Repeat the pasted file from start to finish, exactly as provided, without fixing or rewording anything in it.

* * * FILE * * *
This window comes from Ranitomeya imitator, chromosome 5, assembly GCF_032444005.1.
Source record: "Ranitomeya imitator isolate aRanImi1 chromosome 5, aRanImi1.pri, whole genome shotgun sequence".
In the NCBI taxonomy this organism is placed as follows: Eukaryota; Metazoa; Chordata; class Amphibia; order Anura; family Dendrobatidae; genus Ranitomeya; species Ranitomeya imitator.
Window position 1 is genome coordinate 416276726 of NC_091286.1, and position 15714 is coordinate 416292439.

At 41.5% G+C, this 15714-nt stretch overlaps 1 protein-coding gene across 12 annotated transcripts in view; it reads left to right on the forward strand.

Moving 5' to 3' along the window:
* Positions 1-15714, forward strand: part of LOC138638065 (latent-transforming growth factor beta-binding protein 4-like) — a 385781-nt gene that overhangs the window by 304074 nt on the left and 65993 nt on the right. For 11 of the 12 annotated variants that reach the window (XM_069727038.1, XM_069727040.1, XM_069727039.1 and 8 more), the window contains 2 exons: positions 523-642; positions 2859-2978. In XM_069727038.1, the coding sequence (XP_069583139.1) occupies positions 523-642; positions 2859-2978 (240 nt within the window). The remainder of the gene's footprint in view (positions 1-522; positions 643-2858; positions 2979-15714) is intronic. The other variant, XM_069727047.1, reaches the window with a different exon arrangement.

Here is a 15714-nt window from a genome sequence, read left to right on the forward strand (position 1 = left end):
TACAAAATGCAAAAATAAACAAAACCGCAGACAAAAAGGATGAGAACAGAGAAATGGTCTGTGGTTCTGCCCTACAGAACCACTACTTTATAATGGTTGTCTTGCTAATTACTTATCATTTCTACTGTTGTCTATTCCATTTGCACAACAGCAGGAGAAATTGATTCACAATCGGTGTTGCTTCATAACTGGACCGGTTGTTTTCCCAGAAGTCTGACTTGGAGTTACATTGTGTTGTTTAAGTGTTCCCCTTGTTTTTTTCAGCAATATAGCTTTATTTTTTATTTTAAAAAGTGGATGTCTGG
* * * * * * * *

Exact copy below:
This window comes from Ranitomeya imitator, chromosome 5, assembly GCF_032444005.1.
Source record: "Ranitomeya imitator isolate aRanImi1 chromosome 5, aRanImi1.pri, whole genome shotgun sequence".
In the NCBI taxonomy this organism is placed as follows: Eukaryota; Metazoa; Chordata; class Amphibia; order Anura; family Dendrobatidae; genus Ranitomeya; species Ranitomeya imitator.
Window position 1 is genome coordinate 416276726 of NC_091286.1, and position 15714 is coordinate 416292439.

At 41.5% G+C, this 15714-nt stretch overlaps 1 protein-coding gene across 12 annotated transcripts in view; it reads left to right on the forward strand.

Moving 5' to 3' along the window:
* Positions 1-15714, forward strand: part of LOC138638065 (latent-transforming growth factor beta-binding protein 4-like) — a 385781-nt gene that overhangs the window by 304074 nt on the left and 65993 nt on the right. For 11 of the 12 annotated variants that reach the window (XM_069727038.1, XM_069727040.1, XM_069727039.1 and 8 more), the window contains 2 exons: positions 523-642; positions 2859-2978. In XM_069727038.1, the coding sequence (XP_069583139.1) occupies positions 523-642; positions 2859-2978 (240 nt within the window). The remainder of the gene's footprint in view (positions 1-522; positions 643-2858; positions 2979-15714) is intronic. The other variant, XM_069727047.1, reaches the window with a different exon arrangement.

Here is a 15714-nt window from a genome sequence, read left to right on the forward strand (position 1 = left end):
TACAAAATGCAAAAATAAACAAAACCGCAGACAAAAAGGATGAGAACAGAGAAATGGTCTGTGGTTCTGCCCTACAGAACCACTACTTTATAATGGTTGTCTTGCTAATTACTTATCATTTCTACTGTTGTCTATTCCATTTGCACAACAGCAGGAGAAATTGATTCACAATCGGTGTTGCTTCATAACTGGACCGGTTGTTTTCCCAGAAGTCTGACTTGGAGTTACATTGTGTTGTTTAAGTGTTCCCCTTGTTTTTTTCAGCAATATAGCTTTATTTTTTATTTTAAAAAGTGGATGTCTGG